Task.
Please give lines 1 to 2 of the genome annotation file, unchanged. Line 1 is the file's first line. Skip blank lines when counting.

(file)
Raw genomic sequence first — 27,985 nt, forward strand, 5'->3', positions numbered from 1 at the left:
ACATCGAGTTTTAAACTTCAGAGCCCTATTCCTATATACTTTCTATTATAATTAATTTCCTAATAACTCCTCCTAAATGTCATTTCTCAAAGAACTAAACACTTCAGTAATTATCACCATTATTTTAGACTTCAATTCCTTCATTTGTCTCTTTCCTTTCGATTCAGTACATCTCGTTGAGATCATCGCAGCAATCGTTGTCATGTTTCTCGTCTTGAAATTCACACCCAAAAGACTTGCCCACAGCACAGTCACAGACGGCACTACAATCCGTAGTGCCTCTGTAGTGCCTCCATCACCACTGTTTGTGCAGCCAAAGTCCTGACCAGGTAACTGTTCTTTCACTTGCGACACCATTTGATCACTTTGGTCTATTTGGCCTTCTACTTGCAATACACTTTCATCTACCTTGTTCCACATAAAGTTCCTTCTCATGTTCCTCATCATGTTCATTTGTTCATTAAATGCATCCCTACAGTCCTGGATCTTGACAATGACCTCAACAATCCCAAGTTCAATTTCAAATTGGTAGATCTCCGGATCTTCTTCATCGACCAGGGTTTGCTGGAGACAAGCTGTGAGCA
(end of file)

Raw genomic sequence first — 27,985 nt, forward strand, 5'->3', positions numbered from 1 at the left:
ACATCGAGTTTTAAACTTCAGAGCCCTATTCCTATATACTTTCTATTATAATTAATTTCCTAATAACTCCTCCTAAATGTCATTTCTCAAAGAACTAAACACTTCAGTAATTATCACCATTATTTTAGACTTCAATTCCTTCATTTGTCTCTTTCCTTTCGATTCAGTACATCTCGTTGAGATCATCGCAGCAATCGTTGTCATGTTTCTCGTCTTGAAATTCACACCCAAAAGACTTGCCCACAGCACAGTCACAGACGGCACTACAATCCGTAGTGCCTCTGTAGTGCCTCCATCACCACTGTTTGTGCAGCCAAAGTCCTGACCAGGTAACTGTTCTTTCACTTGCGACACCATTTGATCACTTTGGTCTATTTGGCCTTCTACTTGCAATACACTTTCATCTACCTTGTTCCACATAAAGTTCCTTCTCATGTTCCTCATCATGTTCATTTGTTCATTAAATGCATCCCTACAGTCCTGGATCTTGACAATGACCTCAACAATCCCAAGTTCAATTTCAAATTGGTAGATCTCCGGATCTTCTTCATCGACCAGGGTTTGCTGGAGACAAGCTGTGAGCA